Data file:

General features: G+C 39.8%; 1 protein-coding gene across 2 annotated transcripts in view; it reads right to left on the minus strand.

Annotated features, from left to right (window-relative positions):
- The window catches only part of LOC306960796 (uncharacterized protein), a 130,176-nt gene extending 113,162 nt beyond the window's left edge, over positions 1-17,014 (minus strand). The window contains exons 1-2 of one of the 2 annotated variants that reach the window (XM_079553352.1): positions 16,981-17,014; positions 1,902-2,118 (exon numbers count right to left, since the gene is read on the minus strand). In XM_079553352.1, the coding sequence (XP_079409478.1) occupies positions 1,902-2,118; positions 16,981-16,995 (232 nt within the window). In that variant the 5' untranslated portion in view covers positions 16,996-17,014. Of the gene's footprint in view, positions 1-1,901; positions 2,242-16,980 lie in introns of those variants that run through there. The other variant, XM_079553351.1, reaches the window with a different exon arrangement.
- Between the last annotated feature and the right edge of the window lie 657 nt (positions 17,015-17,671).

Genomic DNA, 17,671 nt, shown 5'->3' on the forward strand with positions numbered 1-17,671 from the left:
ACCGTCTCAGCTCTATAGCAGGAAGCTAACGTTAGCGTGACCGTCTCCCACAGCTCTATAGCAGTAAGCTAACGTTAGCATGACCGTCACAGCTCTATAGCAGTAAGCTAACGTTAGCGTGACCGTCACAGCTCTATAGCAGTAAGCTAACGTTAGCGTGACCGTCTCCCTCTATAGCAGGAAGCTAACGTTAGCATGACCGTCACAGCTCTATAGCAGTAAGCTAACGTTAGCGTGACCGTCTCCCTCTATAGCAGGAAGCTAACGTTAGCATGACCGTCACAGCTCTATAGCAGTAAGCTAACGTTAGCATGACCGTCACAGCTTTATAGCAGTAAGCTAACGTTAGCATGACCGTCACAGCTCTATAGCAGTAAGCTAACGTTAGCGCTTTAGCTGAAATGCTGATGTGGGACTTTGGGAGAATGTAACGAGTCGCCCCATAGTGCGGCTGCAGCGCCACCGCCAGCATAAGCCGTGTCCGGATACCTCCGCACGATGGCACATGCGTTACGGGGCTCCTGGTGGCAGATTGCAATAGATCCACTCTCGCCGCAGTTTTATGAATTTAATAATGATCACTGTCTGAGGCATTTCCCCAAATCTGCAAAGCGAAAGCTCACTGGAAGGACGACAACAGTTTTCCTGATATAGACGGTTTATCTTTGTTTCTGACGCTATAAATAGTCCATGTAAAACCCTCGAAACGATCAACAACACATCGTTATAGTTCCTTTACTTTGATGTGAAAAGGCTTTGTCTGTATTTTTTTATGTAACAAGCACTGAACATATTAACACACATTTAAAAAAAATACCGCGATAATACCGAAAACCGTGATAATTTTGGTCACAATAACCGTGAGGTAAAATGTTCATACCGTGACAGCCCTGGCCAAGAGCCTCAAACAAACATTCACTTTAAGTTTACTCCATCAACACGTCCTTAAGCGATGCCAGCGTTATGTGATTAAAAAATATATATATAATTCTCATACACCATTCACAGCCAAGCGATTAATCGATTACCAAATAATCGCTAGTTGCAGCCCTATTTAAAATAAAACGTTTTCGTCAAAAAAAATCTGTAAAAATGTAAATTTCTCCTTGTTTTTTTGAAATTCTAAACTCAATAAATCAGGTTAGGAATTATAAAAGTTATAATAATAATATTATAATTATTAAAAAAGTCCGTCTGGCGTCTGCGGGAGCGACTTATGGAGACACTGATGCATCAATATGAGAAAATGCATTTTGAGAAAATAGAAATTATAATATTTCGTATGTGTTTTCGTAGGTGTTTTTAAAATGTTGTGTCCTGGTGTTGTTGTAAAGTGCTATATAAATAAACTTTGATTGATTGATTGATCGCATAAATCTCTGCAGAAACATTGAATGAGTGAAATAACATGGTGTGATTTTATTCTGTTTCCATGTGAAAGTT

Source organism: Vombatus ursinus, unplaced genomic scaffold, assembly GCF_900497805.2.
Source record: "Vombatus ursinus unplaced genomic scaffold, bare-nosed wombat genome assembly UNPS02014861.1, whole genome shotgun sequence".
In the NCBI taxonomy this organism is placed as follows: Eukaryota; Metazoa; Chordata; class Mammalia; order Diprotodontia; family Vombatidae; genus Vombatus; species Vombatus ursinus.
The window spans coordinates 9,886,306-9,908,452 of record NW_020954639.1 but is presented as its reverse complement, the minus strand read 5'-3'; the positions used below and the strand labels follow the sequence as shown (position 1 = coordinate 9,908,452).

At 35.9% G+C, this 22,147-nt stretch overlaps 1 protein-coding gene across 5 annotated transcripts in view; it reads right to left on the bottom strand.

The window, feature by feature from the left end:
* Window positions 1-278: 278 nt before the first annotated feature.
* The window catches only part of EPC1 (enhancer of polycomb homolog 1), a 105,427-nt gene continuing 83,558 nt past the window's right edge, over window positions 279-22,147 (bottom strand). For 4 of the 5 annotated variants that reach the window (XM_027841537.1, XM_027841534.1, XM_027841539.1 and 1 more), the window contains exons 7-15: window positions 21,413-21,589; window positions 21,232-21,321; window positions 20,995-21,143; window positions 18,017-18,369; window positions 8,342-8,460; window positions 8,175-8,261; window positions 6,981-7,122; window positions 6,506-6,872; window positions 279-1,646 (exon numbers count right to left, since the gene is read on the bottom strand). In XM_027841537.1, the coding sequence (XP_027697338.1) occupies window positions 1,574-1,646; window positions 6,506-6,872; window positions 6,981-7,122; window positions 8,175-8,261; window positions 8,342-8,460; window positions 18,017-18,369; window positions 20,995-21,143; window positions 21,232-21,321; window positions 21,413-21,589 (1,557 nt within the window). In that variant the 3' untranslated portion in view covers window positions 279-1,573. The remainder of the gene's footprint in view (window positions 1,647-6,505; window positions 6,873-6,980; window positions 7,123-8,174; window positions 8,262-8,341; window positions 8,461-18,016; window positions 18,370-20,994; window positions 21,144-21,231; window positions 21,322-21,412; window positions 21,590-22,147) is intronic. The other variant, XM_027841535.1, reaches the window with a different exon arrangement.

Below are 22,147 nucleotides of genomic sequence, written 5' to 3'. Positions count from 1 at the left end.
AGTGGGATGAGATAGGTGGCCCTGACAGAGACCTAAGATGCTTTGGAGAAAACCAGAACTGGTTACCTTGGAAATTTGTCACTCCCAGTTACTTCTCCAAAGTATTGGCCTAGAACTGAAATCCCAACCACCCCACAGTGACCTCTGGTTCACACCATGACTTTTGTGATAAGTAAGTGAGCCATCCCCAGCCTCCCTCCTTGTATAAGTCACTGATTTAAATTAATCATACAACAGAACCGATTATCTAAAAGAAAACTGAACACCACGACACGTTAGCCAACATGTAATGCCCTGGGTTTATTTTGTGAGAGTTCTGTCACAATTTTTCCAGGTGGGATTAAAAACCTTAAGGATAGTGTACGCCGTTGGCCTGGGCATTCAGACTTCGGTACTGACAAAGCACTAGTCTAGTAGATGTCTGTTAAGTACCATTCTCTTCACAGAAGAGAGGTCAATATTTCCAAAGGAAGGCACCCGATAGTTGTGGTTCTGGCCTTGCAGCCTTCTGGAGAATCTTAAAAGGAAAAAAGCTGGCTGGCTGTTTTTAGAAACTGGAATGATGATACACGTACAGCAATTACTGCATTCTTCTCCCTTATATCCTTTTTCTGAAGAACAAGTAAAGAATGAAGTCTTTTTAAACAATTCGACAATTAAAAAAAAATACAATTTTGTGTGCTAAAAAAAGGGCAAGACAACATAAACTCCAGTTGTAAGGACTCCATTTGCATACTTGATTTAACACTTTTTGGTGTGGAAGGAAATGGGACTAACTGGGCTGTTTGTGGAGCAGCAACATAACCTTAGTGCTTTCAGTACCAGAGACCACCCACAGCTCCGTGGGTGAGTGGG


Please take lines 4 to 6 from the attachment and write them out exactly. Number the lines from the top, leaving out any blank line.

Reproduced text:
- Between the last annotated feature and the right edge of the window lie 657 nt (positions 17,015-17,671).

Genomic DNA, 17,671 nt, shown 5'->3' on the forward strand with positions numbered 1-17,671 from the left:
ACCGTCTCAGCTCTATAGCAGGAAGCTAACGTTAGCGTGACCGTCTCCCACAGCTCTATAGCAGTAAGCTAACGTTAGCATGACCGTCACAGCTCTATAGCAGTAAGCTAACGTTAGCGTGACCGTCACAGCTCTATAGCAGTAAGCTAACGTTAGCGTGACCGTCTCCCTCTATAGCAGGAAGCTAACGTTAGCATGACCGTCACAGCTCTATAGCAGTAAGCTAACGTTAGCGTGACCGTCTCCCTCTATAGCAGGAAGCTAACGTTAGCATGACCGTCACAGCTCTATAGCAGTAAGCTAACGTTAGCATGACCGTCACAGCTTTATAGCAGTAAGCTAACGTTAGCATGACCGTCACAGCTCTATAGCAGTAAGCTAACGTTAGCGCTTTAGCTGAAATGCTGATGTGGGACTTTGGGAGAATGTAACGAGTCGCCCCATAGTGCGGCTGCAGCGCCACCGCCAGCATAAGCCGTGTCCGGATACCTCCGCACGATGGCACATGCGTTACGGGGCTCCTGGTGGCAGATTGCAATAGATCCACTCTCGCCGCAGTTTTATGAATTTAATAATGATCACTGTCTGAGGCATTTCCCCAAATCTGCAAAGCGAAAGCTCACTGGAAGGACGACAACAGTTTTCCTGATATAGACGGTTTATCTTTGTTTCTGACGCTATAAATAGTCCATGTAAAACCCTCGAAACGATCAACAACACATCGTTATAGTTCCTTTACTTTGATGTGAAAAGGCTTTGTCTGTATTTTTTTATGTAACAAGCACTGAACATATTAACACACATTTAAAAAAAATACCGCGATAATACCGAAAACCGTGATAATTTTGGTCACAATAACCGTGAGGTAAAATGTTCATACCGTGACAGCCCTGGCCAAGAGCCTCAAACAAACATTCACTTTAAGTTTACTCCATCAACACGTCCTTAAGCGATGCCAGCGTTATGTGATTAAAAAATATATATATAATTCTCATACACCATTCACAGCCAAGCGATTAATCGATTACCAAATAATCGCTAGTTGCAGCCCTATTTAAAATAAAACGTTTTCGTCAAAAAAAATCTGTAAAAATGTAAATTTCTCCTTGTTTTTTTGAAATTCTAAACTCAATAAATCAGGTTAGGAATTATAAAAGTTATAATAATAATATTATAATTATTAAAAAAGTCCGTCTGGCGTCTGCGGGAGCGACTTATGGAGACACTGATGCATCAATATGAGAAAATGCATTTTGAGAAAATAGAAATTATAATATTTCGTATGTGTTTTCGTAGGTGTTTTTAAAATGTTGTGTCCTGGTGTTGTTGTAAAGTGCTATATAAATAAACTTTGATTGATTGATTGATCGCATAAATCTCTGCAGAAACATTGAATGAGTGAAATAACATGGTGTGATTTTATTCTGTTTCCATGTGAAAGTT